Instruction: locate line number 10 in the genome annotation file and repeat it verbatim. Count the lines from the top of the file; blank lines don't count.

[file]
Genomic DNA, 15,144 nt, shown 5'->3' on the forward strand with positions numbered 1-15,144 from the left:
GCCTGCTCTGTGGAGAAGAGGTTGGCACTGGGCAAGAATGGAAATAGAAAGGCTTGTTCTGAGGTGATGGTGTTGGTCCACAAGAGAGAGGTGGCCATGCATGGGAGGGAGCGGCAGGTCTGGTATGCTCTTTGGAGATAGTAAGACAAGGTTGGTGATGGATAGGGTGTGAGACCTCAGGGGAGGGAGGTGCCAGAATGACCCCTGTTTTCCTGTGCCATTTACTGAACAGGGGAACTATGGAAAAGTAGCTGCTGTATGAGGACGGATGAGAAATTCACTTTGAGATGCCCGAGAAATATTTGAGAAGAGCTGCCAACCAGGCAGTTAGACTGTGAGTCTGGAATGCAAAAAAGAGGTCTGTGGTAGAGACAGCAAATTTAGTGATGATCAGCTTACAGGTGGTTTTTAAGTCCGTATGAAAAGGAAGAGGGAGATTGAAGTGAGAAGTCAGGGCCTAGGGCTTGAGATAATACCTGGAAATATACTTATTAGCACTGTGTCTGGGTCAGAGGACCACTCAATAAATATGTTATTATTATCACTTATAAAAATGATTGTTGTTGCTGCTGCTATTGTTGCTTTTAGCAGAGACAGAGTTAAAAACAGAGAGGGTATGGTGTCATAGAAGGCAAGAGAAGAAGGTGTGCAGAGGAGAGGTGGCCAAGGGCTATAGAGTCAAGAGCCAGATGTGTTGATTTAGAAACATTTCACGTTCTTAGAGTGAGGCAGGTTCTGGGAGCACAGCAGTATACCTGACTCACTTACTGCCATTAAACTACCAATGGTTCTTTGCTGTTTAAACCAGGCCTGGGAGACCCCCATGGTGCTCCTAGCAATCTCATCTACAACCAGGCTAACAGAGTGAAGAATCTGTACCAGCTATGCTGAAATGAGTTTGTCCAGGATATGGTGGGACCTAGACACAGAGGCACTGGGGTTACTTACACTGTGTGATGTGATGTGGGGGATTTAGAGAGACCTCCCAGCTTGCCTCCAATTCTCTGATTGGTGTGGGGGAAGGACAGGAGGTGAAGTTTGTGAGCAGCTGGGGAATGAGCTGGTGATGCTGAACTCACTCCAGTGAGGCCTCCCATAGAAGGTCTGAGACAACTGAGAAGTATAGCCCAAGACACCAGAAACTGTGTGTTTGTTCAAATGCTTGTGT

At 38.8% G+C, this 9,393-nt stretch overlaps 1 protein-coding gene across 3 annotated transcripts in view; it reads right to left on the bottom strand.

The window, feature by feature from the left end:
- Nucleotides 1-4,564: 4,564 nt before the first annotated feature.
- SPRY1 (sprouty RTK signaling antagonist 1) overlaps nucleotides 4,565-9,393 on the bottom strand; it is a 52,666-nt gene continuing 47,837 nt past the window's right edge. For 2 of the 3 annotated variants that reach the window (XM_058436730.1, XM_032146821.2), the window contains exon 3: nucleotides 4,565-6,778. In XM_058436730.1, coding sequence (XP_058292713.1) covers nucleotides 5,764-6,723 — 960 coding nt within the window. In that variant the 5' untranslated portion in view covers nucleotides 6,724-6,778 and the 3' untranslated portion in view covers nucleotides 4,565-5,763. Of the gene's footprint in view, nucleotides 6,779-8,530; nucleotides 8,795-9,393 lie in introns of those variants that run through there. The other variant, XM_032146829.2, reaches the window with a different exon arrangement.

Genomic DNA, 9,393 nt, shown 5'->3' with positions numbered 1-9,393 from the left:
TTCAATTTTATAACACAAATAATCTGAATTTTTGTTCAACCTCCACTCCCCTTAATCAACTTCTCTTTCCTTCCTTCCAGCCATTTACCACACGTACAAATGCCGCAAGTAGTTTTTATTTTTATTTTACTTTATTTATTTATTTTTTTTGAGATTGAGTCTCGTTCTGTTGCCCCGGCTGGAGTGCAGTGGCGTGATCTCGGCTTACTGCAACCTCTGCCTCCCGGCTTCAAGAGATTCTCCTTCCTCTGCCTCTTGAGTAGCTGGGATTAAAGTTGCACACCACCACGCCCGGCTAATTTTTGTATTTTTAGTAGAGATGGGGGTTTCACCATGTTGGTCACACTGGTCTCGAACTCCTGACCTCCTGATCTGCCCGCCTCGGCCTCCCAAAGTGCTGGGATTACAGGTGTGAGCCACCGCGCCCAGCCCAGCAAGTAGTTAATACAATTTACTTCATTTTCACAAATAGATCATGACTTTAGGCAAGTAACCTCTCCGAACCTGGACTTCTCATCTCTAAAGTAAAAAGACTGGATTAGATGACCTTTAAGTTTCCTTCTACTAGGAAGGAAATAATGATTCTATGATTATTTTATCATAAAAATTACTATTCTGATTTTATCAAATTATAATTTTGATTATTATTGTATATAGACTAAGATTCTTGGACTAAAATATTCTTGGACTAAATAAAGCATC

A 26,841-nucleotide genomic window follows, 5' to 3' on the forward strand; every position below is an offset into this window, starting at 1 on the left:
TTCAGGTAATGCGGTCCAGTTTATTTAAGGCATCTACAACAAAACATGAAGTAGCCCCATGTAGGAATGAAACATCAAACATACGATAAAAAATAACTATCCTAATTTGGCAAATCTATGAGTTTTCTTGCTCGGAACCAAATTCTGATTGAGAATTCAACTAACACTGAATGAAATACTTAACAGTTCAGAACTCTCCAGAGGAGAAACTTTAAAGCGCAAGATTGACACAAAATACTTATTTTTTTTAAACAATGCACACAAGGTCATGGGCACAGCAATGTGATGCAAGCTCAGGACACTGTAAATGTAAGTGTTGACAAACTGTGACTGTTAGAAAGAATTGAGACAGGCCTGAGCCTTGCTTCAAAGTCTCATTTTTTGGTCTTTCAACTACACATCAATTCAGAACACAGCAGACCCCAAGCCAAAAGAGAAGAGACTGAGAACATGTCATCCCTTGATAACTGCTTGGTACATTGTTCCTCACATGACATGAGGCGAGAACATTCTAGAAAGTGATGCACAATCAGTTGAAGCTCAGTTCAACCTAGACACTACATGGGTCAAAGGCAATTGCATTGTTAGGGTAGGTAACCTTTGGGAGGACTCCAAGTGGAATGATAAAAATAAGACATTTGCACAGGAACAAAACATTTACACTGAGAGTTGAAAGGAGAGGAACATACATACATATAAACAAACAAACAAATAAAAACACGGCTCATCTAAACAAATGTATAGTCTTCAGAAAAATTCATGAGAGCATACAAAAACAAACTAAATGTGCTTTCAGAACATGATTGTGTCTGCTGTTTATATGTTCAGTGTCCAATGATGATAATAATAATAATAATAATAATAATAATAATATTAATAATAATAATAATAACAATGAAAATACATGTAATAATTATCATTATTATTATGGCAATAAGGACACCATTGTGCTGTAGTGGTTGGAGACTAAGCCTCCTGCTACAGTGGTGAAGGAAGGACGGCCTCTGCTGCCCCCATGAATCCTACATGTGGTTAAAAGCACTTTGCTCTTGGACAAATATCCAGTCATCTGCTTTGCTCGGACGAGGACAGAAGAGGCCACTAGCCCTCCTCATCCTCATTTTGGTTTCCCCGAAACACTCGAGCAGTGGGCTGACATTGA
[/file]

TTCAGGTAATGCGGTCCAGTTTATTTAAGGCATCTACAACAAAACATGAAGTAGCCCCATGTAGGAATGAAACATCAAACATACGATAAAAAATAACTATCCTAATTTGGCAAATCTATGAGTTTTCTTGCTCGGAACCAAATTCTGATTGAGAATTCAACTAACACTGAATGAAATACTTAACAGTTCAGAACTCTCCAGAGGAGAAACTTTAAAGCGCAAGATTGACACAAAATACTTATTTTTTTTAAACAATGCACACAAGGTCATGGGCACAGCAATGTGATGCAAGCTCAGGACACTGTAAATGTAAGTGTTGACAAACTGTGACTGTTAGAAAGAATTGAGACAGGCCTGAGCCTTGCTTCAAAGTCTCATTTTTTGGTCTTTCAACTACACATCAATTCAGAACACAGCAGACCCCAAGCCAAAAGAGAAGAGACTGAGAACATGTCATCCCTTGATAACTGCTTGGTACATTGTTCCTCACATGACATGAGGCGAGAACATTCTAGAAAGTGATGCACAATCAGTTGAAGCTCAGTTCAACCTAGACACTACATGGGTCAAAGGCAATTGCATTGTTAGGGTAGGTAACCTTTGGGAGGACTCCAAGTGGAATGATAAAAATAAGACATTTGCACAGGAACAAAACATTTACACTGAGAGTTGAAAGGAGAGGAACATACATACATATAAACAAACAAACAAATAAAAACACGGCTCATCTAAACAAATGTATAGTCTTCAGAAAAATTCATGAGAGCATACAAAAACAAACTAAATGTGCTTTCAGAACATGATTGTGTCTGCTGTTTATATGTTCAGTGTCCAATGATGATAATAATAATAATAATAATAATAATAATAATATTAATAATAATAATAATAACAATGAAAATACATGTAATAATTATCATTATTATTATGGCAATAAGGACACCATTGTGCTGTAGTGGTTGGAGACTAAGCCTCCTGCTACAGTGGTGAAGGAAGGACGGCCTCTGCTGCCCCCATGAATCCTACATGTGGTTAAAAGCACTTTGCTCTTGGACAAATATCCAGTCATCTGCTTTGCTCGGACGAGGACAGAAGAGGCCACTAGCCCTCCTCATCCTCATTTTGGTTTCCCCGAAACACTCGAGCAGTGGGCTGACATTGA